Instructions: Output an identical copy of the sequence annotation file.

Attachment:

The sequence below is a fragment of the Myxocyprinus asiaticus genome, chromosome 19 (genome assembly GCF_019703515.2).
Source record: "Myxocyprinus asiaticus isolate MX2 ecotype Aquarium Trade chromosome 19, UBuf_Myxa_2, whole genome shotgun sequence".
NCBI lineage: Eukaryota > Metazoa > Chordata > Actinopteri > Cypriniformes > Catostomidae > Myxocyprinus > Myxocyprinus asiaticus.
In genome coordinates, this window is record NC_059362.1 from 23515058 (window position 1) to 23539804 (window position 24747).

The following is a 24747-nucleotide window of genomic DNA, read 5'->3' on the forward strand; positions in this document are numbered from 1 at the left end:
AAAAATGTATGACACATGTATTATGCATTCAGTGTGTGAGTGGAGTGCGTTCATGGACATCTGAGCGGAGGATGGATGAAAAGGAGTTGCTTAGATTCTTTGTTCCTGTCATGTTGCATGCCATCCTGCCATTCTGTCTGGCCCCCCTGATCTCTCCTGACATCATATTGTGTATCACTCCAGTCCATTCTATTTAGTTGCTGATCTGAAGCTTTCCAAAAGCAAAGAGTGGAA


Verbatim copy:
The sequence below is a fragment of the Myxocyprinus asiaticus genome, chromosome 19 (genome assembly GCF_019703515.2).
Source record: "Myxocyprinus asiaticus isolate MX2 ecotype Aquarium Trade chromosome 19, UBuf_Myxa_2, whole genome shotgun sequence".
NCBI lineage: Eukaryota > Metazoa > Chordata > Actinopteri > Cypriniformes > Catostomidae > Myxocyprinus > Myxocyprinus asiaticus.
In genome coordinates, this window is record NC_059362.1 from 23515058 (window position 1) to 23539804 (window position 24747).

The following is a 24747-nucleotide window of genomic DNA, read 5'->3' on the forward strand; positions in this document are numbered from 1 at the left end:
AAAAATGTATGACACATGTATTATGCATTCAGTGTGTGAGTGGAGTGCGTTCATGGACATCTGAGCGGAGGATGGATGAAAAGGAGTTGCTTAGATTCTTTGTTCCTGTCATGTTGCATGCCATCCTGCCATTCTGTCTGGCCCCCCTGATCTCTCCTGACATCATATTGTGTATCACTCCAGTCCATTCTATTTAGTTGCTGATCTGAAGCTTTCCAAAAGCAAAGAGTGGAA